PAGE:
The engine of Seattle’s economic boom over the last decade or two has been cutting-edge, high-tech industries. Office towers were sprouting like mushrooms to accommodate all the new employees being hired. Downtown was a forest of construction cranes.
Then came COVID-19. All those new workers were suddenly stuck at home. Offices were empty. Downtown shops and restaurants languished for lack of foot traffic. Graffiti and homeless encampments spread through the city core.
With pandemic restrictions now lifted, downtown has bounced back, but only about halfway. There are plenty of tourists on the streets, and cops have begun to reclaim the neighborhood from drug dealers and petty criminals, yet a great many office workers have failed to return. For many of them, working from home has turned out to be saner and more desirable than making a daily trek to a sterile cubicle. Without long commutes and distractions from chatty colleagues and intruding bosses, many stay-at-home workers are more productive and less stressed out.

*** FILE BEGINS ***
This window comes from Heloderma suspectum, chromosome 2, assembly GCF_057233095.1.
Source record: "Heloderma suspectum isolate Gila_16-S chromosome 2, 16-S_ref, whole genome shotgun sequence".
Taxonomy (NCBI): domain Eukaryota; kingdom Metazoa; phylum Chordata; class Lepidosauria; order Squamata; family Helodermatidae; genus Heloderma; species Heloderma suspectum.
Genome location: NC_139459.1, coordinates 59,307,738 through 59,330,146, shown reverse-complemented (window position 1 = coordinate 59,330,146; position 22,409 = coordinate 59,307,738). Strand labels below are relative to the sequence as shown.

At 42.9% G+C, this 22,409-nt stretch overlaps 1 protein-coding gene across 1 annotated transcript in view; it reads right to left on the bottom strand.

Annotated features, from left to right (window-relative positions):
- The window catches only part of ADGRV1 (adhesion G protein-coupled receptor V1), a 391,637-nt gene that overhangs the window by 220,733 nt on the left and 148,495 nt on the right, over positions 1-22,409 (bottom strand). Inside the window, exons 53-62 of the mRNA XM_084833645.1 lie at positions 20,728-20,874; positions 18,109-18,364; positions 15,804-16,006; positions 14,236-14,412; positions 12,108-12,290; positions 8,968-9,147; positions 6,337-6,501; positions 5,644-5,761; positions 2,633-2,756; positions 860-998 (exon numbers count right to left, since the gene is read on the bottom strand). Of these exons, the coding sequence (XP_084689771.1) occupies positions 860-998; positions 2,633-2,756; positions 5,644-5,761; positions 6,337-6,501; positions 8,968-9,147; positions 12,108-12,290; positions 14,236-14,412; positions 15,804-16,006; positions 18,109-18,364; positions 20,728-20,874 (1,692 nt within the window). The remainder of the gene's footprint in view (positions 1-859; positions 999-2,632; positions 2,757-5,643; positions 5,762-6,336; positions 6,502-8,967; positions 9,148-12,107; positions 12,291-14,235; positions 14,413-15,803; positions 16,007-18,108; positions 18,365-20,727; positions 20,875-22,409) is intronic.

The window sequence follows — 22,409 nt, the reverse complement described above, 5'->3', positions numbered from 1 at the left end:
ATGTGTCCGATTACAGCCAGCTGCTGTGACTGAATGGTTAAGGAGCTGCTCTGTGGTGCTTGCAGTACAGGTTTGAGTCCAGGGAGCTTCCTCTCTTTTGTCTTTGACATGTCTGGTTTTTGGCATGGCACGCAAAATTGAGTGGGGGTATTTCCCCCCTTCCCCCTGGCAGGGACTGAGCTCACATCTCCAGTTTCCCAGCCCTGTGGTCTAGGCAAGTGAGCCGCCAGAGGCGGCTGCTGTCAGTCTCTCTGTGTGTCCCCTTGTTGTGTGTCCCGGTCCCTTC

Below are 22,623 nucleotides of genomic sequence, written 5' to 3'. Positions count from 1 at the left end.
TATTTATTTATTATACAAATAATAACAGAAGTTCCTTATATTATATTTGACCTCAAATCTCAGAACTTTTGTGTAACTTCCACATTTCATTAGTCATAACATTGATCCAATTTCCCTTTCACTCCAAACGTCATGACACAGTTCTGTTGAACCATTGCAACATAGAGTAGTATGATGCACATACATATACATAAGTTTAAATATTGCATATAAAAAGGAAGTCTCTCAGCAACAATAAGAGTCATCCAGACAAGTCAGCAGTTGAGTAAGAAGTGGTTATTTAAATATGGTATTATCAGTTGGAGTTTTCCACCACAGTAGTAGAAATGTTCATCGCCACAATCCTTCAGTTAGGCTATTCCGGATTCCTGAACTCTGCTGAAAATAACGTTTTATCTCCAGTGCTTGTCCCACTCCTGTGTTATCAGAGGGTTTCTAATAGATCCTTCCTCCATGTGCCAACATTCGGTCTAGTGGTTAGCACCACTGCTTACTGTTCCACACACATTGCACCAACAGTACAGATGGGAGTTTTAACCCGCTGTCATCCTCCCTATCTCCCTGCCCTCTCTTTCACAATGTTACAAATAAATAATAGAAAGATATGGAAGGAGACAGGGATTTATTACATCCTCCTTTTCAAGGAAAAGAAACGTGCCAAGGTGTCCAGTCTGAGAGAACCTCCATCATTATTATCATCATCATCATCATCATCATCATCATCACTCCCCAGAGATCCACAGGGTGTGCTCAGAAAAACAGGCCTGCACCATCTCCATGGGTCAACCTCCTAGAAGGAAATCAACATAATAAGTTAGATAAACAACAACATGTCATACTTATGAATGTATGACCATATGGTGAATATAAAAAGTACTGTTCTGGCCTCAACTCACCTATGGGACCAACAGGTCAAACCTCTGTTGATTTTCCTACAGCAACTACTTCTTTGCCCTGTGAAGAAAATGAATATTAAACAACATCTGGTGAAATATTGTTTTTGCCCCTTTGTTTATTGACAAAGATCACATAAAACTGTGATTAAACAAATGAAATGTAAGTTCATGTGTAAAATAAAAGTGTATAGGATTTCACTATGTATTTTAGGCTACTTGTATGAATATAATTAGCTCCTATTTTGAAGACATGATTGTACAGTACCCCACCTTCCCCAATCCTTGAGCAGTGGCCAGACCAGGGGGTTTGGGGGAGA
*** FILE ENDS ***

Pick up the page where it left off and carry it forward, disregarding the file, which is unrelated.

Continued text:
Even though employers may want them back in the downtown buildings, significant numbers of employees are resisting or outright refusing to return to the way things used to be. This revolution in the American workplace means that entire floors of those shiny office towers may remain empty and, as result, we could face the daunting challenge of imagining revolutionary new ways to keep our downtown healthy and vibrant.
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